Register Tuesday | August 20 | 2019

Beautiful Obscenity

Orlowsky's Except for One Obscene Brushstroke

Dzvinia Orlowsky introduces her book with an epigraph by Jeannette Winterson: “Naked I came into the world, but brush strokes cover me.” Orlowsky, in turn, builds upon this allusion to the Book of Job by entitling her book Except for One Obscene Brushstroke.

Except for One Obscene Brushstroke
by Dzvinia Orlowsky
Carnegie-Mellon University Press, 2002

It is difficult to describe Orlowsky’s writing as obscene: if she is relating obscenities, she does so in a way that makes you feel as if you are watching a show of only beautiful images. The strength of her poetical power lies in her ability to transform clichéd objects into minor miracles: in her poem “Under Fluorescent Light,” she likens rose petals to “six flared / velvet capes, underbellies of robins, / muffled hearts, tender / as a body’s open borders.”

Orlowsky is not afraid to invite her reader into her poetical realm, and at times I felt as if I was reading not merely poetry, but also the very movement and rhythm of her thoughts, the manner in which her lexical world presents itself. Her poems are immediately intimate and inclusive of the minute and the infinite; if she is presenting us with a present moment, she is also offering childhood and an uncertain future. In the poem “I Hope My Daughter Doesn’t,” Orlowsky presents us with a glimpse of this temporal unity:

 

I Hope My Daughter Doesn’t

lock herself in her room in only a nightgown
and black lace-up heels, listening to Average White Band,

dreaming about how to make it to Studio 54
from Brunswick, Ohio, while outside fields turn glossy

with ice and in the next room my father
dying—promising, after the morphine takes hold,

to wait for all of us, somewhere, in heaven.


As the speaker reflects on her daughter’s childhood, we learn of some of the obscene brush strokes that the speaker acquired during her own childhood—strokes acquired at the cost of sexual innocence. “So Smooth” shows us some of these brush strokes: bruises on the neck, a bite near the ear, torn pants. The poem concludes, almost as if in warning:

 

She asked:
Can you remember
if he did anything
between your legs?
Put it somewhere
near or between
your legs?
Sometimes
a teenage boy
could be so smooth
you just couldn’t tell.


What is obscene is that a young girl’s first sexual encounters happen too soon and are too unloving. In “Devil with a Blue Dress,” a young speaker romanticizes an affair with a boy, home from the army, who watches her dance:

 

I was too young and stupid
to just let him be;
and cruel enough
to want to know
what they might steal—
his butcher’s tongue,
his vein, he’d say,
for the child,
bled open.


Similarly, in the poem “In Evil Daddy’s Pad,” we find the speaker and a boy named Wayne:

 

It must’ve been something he’d read about
in one of those magazines
that finds itself under a mattress
like a half-pack of cigarettes.

Pretending to swoon, I knew
eventually he’d wipe his tongue
on the fitted sheet
before the taste and feel of me

got to him, made him sick—
before I’d catch him, call him freak,
make his neck bulge red,
watch him peel rubber past bitch,


The poem proceeds through a flurry of disquieting images captured in arresting language. What is moving about Orlowsky’s poetry is the manner in which she moves us through her images. Her poems progress like silent films that show the entire universe, then a galaxy, then a star, then a planet, then an organism, then an atom, then an explosion, although not necessarily in that order. There is an element of randomness, of transmitting events and thoughts as they happen, of moving from vastness to the finite; perhaps this accounts for the freshness, the beautiful brutality of Orlowsky’s poetry.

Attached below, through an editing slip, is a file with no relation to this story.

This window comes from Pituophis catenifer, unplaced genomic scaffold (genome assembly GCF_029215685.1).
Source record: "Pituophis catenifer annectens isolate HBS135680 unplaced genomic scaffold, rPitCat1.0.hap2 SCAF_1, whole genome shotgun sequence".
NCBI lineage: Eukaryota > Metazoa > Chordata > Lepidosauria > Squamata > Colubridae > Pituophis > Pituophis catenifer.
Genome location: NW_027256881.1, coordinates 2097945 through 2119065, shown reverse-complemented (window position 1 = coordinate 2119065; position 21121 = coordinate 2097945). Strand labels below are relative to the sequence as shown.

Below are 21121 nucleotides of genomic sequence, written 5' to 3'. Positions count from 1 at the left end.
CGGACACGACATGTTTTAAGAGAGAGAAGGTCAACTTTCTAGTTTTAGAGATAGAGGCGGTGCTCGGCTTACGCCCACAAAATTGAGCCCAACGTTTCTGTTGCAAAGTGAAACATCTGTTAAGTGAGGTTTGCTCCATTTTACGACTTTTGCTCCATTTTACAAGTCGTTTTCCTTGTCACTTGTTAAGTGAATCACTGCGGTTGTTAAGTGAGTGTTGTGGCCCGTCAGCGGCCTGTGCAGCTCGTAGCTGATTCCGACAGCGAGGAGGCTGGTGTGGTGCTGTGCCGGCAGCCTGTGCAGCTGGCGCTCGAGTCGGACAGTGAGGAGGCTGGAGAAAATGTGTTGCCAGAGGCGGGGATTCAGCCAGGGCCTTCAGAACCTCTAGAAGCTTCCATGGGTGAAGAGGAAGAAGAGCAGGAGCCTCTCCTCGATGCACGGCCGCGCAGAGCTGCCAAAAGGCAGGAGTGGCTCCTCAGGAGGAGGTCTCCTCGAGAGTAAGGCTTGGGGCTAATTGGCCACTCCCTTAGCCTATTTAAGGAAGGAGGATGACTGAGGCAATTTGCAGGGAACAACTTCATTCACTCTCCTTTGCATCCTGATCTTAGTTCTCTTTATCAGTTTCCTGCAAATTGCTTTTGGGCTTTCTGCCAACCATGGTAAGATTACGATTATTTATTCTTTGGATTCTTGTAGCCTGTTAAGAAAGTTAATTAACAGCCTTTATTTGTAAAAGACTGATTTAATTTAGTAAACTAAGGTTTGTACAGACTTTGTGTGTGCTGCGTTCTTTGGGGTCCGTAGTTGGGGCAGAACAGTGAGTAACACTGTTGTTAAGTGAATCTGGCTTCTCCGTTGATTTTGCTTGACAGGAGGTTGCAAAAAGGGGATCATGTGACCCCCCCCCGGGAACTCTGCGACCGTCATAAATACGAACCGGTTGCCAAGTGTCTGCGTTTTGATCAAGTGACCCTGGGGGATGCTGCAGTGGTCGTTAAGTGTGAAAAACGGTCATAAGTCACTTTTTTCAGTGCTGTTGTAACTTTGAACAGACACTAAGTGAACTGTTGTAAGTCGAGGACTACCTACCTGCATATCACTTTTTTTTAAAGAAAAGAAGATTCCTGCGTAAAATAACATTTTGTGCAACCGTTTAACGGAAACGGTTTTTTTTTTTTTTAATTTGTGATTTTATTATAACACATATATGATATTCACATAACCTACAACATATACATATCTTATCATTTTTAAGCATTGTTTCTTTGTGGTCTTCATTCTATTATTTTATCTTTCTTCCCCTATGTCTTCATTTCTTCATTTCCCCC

In “Desire,” she first presents her reader with “tiny printed tulips / on your underwear,” then turns to shaving, then to wondering about the hair preferences of one’s husband, then to a crippled dog, to hotel shower caps, to poems and shampoo, to earrings and heels, to a child pulling its hand away, and concludes with a suggestion of suicide. Suicide looms in these poems, interwoven with—and at times confused with—sex: “truth is: it’s your own finger / you’re pushing suggestively / into your mouth.”

Other disturbing juxtapositions emerge in these poems. In “The Phone,” we find the speaker made uneasy by a talking telephone she purchased for her child: “it did bother you / how something faceless / could take on a voice, / address your child, unscrupulously / by his or her first name.” This poem is followed by one titled “Phone Sex,” which demonstrates how childhood grows, inevitably, into the obscene.

No matter how we are born, Orlowsky reminds us through her visceral language, we are born into a vivacious world, as in her poem “Naked, Facing the Mirror, You Recall the Exquisite Animal You’re Not”:

 

Lately, you’ve given up hunger,

the knife offered for dinner,
the sky’s souring buckets of milk,

your past life as a stricken meadow,
pockets of warm water,

lilacs and hummingbirds
garnering frayed scripts.


We are, after all, animals in a cosmos that may or may not be mindful. In “Darwin: From So Simple,” Orlowsky provides a litany of images before concluding that the poet “has no place / in the morning’s extraordinary abundance.” The world contains us, yet we do not contain the world. Orlowsky is a poet who will strike you with surprise. Her poems are like the twisters in “Tornado” that she likens to small bottles. Reading her work, you feel as if you are carrying fragile storms—storms that you don’t quite know are approaching until you’re recovering from them, as the first poem reminds us: “Uncertain knock, / the glass lamp lit, / I could choke on light / that has yet to pass.”

Jenny Boully is a renowned young poet and critic based in New York. Moveable Type appears every other Sunday.